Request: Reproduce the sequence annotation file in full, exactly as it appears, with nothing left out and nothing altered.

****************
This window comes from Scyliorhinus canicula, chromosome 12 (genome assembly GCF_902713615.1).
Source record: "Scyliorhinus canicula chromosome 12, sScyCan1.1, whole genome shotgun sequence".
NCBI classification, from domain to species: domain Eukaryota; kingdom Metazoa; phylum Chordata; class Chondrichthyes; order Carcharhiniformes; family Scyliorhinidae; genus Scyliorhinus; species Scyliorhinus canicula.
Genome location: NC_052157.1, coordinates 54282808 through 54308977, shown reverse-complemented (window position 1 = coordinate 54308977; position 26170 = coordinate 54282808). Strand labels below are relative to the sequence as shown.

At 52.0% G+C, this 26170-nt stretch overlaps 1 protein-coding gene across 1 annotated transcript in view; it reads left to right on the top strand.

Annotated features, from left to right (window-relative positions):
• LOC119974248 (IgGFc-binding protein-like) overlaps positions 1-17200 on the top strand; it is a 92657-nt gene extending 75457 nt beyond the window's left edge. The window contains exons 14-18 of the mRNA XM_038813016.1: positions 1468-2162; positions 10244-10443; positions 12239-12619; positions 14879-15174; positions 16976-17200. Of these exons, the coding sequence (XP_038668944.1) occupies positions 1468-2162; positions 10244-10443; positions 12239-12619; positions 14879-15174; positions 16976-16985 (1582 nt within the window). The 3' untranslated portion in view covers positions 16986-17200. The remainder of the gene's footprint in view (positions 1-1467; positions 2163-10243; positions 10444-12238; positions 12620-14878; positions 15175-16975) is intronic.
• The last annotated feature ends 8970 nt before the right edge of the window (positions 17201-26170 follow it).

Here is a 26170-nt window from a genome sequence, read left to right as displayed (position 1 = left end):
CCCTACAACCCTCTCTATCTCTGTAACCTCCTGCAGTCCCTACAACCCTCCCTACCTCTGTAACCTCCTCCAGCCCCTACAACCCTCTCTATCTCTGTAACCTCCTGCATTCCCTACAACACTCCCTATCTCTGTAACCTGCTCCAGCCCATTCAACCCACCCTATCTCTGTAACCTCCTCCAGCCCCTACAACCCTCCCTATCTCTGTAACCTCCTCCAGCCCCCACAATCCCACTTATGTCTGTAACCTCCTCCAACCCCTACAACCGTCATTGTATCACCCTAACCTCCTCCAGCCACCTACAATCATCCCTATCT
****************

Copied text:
This window comes from Scyliorhinus canicula, chromosome 12 (genome assembly GCF_902713615.1).
Source record: "Scyliorhinus canicula chromosome 12, sScyCan1.1, whole genome shotgun sequence".
NCBI classification, from domain to species: domain Eukaryota; kingdom Metazoa; phylum Chordata; class Chondrichthyes; order Carcharhiniformes; family Scyliorhinidae; genus Scyliorhinus; species Scyliorhinus canicula.
Genome location: NC_052157.1, coordinates 54282808 through 54308977, shown reverse-complemented (window position 1 = coordinate 54308977; position 26170 = coordinate 54282808). Strand labels below are relative to the sequence as shown.

At 52.0% G+C, this 26170-nt stretch overlaps 1 protein-coding gene across 1 annotated transcript in view; it reads left to right on the top strand.

Annotated features, from left to right (window-relative positions):
• LOC119974248 (IgGFc-binding protein-like) overlaps positions 1-17200 on the top strand; it is a 92657-nt gene extending 75457 nt beyond the window's left edge. The window contains exons 14-18 of the mRNA XM_038813016.1: positions 1468-2162; positions 10244-10443; positions 12239-12619; positions 14879-15174; positions 16976-17200. Of these exons, the coding sequence (XP_038668944.1) occupies positions 1468-2162; positions 10244-10443; positions 12239-12619; positions 14879-15174; positions 16976-16985 (1582 nt within the window). The 3' untranslated portion in view covers positions 16986-17200. The remainder of the gene's footprint in view (positions 1-1467; positions 2163-10243; positions 10444-12238; positions 12620-14878; positions 15175-16975) is intronic.
• The last annotated feature ends 8970 nt before the right edge of the window (positions 17201-26170 follow it).

Here is a 26170-nt window from a genome sequence, read left to right as displayed (position 1 = left end):
CCCTACAACCCTCTCTATCTCTGTAACCTCCTGCAGTCCCTACAACCCTCCCTACCTCTGTAACCTCCTCCAGCCCCTACAACCCTCTCTATCTCTGTAACCTCCTGCATTCCCTACAACACTCCCTATCTCTGTAACCTGCTCCAGCCCATTCAACCCACCCTATCTCTGTAACCTCCTCCAGCCCCTACAACCCTCCCTATCTCTGTAACCTCCTCCAGCCCCCACAATCCCACTTATGTCTGTAACCTCCTCCAACCCCTACAACCGTCATTGTATCACCCTAACCTCCTCCAGCCACCTACAATCATCCCTATCT